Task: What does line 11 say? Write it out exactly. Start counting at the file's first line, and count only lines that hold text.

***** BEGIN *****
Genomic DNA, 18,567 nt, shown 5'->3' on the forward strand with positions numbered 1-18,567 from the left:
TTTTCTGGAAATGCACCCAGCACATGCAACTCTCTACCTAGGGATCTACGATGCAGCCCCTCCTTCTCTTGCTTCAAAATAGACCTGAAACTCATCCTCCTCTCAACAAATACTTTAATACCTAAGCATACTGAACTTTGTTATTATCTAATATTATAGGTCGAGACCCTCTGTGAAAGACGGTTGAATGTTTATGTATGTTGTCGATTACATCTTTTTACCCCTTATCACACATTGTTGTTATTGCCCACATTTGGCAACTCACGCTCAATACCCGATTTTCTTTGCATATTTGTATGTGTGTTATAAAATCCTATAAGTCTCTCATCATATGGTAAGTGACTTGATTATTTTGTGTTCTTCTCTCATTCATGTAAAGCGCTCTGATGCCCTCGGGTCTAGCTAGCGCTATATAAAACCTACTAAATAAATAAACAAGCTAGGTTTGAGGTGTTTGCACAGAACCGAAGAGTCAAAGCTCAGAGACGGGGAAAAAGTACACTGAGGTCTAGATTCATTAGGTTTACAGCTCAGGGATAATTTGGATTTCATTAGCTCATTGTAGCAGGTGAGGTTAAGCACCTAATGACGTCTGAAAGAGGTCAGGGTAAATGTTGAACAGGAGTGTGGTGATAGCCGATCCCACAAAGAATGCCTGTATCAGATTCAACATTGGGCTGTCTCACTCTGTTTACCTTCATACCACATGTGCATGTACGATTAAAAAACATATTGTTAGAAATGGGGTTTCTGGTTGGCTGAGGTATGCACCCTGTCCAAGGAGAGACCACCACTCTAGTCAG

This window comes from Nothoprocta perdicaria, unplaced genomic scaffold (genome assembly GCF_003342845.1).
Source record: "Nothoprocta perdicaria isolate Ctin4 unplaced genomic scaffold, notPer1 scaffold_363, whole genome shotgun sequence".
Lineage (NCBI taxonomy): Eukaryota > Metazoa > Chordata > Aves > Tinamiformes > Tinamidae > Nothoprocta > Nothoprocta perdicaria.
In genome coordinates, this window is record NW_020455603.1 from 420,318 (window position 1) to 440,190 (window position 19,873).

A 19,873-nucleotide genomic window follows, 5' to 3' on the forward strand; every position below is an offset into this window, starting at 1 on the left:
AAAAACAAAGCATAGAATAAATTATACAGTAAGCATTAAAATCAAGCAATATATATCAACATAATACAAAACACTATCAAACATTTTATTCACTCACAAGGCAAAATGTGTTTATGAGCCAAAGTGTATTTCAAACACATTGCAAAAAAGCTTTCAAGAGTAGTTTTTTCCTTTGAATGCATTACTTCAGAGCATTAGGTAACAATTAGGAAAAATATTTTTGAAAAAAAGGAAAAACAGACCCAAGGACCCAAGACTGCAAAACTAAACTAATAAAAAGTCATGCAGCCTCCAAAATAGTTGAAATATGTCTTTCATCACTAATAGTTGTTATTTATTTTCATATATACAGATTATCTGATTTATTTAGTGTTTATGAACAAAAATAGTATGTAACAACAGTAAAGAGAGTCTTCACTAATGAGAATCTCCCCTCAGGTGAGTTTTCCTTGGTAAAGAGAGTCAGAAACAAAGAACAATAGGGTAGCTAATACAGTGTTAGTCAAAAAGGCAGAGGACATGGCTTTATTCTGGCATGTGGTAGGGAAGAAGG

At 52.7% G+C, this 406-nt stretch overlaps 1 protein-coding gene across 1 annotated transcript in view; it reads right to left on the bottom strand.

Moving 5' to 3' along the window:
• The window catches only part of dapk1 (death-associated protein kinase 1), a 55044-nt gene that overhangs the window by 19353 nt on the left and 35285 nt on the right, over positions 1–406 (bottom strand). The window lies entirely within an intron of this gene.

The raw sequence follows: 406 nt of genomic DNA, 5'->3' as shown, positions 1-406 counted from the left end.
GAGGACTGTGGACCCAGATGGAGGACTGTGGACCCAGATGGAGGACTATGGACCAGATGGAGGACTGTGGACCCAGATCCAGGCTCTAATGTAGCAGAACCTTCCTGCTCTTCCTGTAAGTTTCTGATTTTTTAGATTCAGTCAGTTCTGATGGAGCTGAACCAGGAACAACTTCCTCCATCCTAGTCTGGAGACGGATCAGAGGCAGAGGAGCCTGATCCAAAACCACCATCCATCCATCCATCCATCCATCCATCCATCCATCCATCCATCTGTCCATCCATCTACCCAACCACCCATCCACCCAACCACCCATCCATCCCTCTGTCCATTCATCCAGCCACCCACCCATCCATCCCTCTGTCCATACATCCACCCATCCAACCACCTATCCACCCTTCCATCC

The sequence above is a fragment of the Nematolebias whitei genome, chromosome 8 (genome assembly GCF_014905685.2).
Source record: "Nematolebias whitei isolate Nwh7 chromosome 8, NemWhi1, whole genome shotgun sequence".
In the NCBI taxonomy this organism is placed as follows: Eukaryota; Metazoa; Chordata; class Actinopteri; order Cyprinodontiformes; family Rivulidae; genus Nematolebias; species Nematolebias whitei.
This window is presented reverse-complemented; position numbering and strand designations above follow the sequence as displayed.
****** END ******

• The window catches only part of dapk1 (death-associated protein kinase 1), a 55044-nt gene that overhangs the window by 19353 nt on the left and 35285 nt on the right, over positions 1–406 (bottom strand). The window lies entirely within an intron of this gene.